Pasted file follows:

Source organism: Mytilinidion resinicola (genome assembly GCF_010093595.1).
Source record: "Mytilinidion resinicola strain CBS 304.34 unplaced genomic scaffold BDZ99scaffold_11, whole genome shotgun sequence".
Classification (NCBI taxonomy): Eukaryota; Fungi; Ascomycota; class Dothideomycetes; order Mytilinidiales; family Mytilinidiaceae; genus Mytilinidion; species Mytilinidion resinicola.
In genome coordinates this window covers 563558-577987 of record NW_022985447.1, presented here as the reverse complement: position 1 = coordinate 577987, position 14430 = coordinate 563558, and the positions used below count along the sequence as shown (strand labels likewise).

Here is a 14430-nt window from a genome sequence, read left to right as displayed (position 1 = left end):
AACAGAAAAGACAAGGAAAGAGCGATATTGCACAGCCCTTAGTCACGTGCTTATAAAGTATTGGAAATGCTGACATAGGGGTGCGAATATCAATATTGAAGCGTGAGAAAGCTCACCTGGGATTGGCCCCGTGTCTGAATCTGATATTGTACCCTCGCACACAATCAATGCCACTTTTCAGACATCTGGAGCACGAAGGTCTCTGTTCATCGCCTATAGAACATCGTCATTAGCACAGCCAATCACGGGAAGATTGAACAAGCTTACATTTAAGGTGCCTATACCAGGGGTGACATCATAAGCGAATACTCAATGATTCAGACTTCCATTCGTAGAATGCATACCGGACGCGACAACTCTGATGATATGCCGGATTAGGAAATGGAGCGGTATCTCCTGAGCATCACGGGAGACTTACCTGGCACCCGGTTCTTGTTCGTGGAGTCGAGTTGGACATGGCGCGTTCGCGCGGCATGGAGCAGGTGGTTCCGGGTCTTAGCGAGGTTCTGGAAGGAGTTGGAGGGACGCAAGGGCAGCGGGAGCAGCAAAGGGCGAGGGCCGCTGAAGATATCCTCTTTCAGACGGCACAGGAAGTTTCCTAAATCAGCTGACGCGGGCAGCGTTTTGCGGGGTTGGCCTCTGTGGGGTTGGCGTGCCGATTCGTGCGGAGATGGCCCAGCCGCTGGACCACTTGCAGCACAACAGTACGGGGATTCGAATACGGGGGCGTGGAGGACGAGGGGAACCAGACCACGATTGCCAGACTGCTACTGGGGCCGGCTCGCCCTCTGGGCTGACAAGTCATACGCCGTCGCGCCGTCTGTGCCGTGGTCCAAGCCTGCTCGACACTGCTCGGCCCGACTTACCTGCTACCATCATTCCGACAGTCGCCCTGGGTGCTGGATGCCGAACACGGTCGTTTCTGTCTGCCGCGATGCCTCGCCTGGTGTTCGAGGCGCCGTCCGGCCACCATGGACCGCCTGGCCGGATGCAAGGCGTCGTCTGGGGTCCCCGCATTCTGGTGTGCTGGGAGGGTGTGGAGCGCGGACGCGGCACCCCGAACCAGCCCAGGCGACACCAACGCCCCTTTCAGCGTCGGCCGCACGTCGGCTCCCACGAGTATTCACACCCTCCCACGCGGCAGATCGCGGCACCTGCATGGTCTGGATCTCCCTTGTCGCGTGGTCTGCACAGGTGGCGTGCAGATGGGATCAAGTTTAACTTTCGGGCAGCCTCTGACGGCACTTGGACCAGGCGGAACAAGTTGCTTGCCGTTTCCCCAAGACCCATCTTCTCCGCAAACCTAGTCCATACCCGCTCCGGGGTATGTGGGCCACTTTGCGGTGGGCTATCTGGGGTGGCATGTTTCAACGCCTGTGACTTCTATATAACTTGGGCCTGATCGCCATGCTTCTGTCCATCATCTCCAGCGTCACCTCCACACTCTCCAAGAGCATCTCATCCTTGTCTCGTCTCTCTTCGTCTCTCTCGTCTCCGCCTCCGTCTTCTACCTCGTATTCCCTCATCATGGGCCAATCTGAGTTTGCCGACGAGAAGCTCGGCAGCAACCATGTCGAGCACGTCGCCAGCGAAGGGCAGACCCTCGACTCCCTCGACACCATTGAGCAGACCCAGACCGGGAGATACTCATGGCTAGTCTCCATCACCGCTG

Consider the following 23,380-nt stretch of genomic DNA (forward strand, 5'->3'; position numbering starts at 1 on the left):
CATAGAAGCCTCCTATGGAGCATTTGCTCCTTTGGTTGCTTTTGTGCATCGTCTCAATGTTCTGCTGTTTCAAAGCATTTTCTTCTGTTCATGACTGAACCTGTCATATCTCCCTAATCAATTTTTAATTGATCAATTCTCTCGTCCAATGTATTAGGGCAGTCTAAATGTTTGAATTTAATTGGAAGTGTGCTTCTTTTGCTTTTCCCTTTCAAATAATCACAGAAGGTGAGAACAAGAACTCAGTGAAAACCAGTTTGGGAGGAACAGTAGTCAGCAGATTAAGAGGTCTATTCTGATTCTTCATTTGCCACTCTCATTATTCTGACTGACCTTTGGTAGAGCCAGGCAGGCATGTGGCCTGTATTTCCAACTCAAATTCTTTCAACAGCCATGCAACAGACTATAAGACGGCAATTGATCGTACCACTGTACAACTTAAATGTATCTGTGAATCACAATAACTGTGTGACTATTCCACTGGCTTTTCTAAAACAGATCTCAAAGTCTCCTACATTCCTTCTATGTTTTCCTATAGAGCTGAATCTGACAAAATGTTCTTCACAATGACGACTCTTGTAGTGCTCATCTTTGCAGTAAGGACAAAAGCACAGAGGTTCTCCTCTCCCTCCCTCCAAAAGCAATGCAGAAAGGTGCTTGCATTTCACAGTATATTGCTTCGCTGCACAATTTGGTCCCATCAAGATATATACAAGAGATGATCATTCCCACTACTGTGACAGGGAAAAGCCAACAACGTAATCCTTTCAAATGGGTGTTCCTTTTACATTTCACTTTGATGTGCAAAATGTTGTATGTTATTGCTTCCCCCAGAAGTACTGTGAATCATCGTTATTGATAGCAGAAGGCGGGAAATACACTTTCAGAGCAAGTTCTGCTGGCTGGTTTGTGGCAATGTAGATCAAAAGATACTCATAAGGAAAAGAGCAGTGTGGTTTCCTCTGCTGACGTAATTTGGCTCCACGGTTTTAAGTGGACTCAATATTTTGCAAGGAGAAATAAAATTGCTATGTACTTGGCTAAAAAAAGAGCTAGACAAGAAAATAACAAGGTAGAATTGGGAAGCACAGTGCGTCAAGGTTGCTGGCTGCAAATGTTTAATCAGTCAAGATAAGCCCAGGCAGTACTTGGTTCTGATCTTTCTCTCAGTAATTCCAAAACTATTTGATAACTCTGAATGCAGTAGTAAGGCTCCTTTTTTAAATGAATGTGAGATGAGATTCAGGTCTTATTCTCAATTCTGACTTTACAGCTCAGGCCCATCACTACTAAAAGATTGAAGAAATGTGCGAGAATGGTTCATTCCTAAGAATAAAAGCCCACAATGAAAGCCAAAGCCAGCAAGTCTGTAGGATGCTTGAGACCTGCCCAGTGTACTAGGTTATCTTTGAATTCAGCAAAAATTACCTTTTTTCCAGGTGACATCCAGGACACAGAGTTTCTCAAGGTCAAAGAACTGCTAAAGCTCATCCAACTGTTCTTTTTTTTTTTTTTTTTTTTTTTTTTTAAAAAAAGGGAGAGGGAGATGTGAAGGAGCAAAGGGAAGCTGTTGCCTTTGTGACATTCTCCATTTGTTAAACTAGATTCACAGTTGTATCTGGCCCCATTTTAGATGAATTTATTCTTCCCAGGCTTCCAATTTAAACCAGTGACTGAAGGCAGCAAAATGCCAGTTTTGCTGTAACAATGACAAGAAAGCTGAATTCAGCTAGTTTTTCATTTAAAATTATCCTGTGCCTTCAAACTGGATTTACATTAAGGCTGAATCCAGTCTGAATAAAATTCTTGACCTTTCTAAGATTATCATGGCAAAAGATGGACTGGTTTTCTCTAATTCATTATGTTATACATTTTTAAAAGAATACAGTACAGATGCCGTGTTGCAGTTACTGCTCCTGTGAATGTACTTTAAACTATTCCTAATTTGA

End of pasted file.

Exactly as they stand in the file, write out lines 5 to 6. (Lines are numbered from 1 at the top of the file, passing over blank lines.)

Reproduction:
Here is a 14430-nt window from a genome sequence, read left to right as displayed (position 1 = left end):
AACAGAAAAGACAAGGAAAGAGCGATATTGCACAGCCCTTAGTCACGTGCTTATAAAGTATTGGAAATGCTGACATAGGGGTGCGAATATCAATATTGAAGCGTGAGAAAGCTCACCTGGGATTGGCCCCGTGTCTGAATCTGATATTGTACCCTCGCACACAATCAATGCCACTTTTCAGACATCTGGAGCACGAAGGTCTCTGTTCATCGCCTATAGAACATCGTCATTAGCACAGCCAATCACGGGAAGATTGAACAAGCTTACATTTAAGGTGCCTATACCAGGGGTGACATCATAAGCGAATACTCAATGATTCAGACTTCCATTCGTAGAATGCATACCGGACGCGACAACTCTGATGATATGCCGGATTAGGAAATGGAGCGGTATCTCCTGAGCATCACGGGAGACTTACCTGGCACCCGGTTCTTGTTCGTGGAGTCGAGTTGGACATGGCGCGTTCGCGCGGCATGGAGCAGGTGGTTCCGGGTCTTAGCGAGGTTCTGGAAGGAGTTGGAGGGACGCAAGGGCAGCGGGAGCAGCAAAGGGCGAGGGCCGCTGAAGATATCCTCTTTCAGACGGCACAGGAAGTTTCCTAAATCAGCTGACGCGGGCAGCGTTTTGCGGGGTTGGCCTCTGTGGGGTTGGCGTGCCGATTCGTGCGGAGATGGCCCAGCCGCTGGACCACTTGCAGCACAACAGTACGGGGATTCGAATACGGGGGCGTGGAGGACGAGGGGAACCAGACCACGATTGCCAGACTGCTACTGGGGCCGGCTCGCCCTCTGGGCTGACAAGTCATACGCCGTCGCGCCGTCTGTGCCGTGGTCCAAGCCTGCTCGACACTGCTCGGCCCGACTTACCTGCTACCATCATTCCGACAGTCGCCCTGGGTGCTGGATGCCGAACACGGTCGTTTCTGTCTGCCGCGATGCCTCGCCTGGTGTTCGAGGCGCCGTCCGGCCACCATGGACCGCCTGGCCGGATGCAAGGCGTCGTCTGGGGTCCCCGCATTCTGGTGTGCTGGGAGGGTGTGGAGCGCGGACGCGGCACCCCGAACCAGCCCAGGCGACACCAACGCCCCTTTCAGCGTCGGCCGCACGTCGGCTCCCACGAGTATTCACACCCTCCCACGCGGCAGATCGCGGCACCTGCATGGTCTGGATCTCCCTTGTCGCGTGGTCTGCACAGGTGGCGTGCAGATGGGATCAAGTTTAACTTTCGGGCAGCCTCTGACGGCACTTGGACCAGGCGGAACAAGTTGCTTGCCGTTTCCCCAAGACCCATCTTCTCCGCAAACCTAGTCCATACCCGCTCCGGGGTATGTGGGCCACTTTGCGGTGGGCTATCTGGGGTGGCATGTTTCAACGCCTGTGACTTCTATATAACTTGGGCCTGATCGCCATGCTTCTGTCCATCATCTCCAGCGTCACCTCCACACTCTCCAAGAGCATCTCATCCTTGTCTCGTCTCTCTTCGTCTCTCTCGTCTCCGCCTCCGTCTTCTACCTCGTATTCCCTCATCATGGGCCAATCTGAGTTTGCCGACGAGAAGCTCGGCAGCAACCATGTCGAGCACGTCGCCAGCGAAGGGCAGACCCTCGACTCCCTCGACACCATTGAGCAGACCCAGACCGGGAGATACTCATGGCTAGTCTCCATCACCGCTG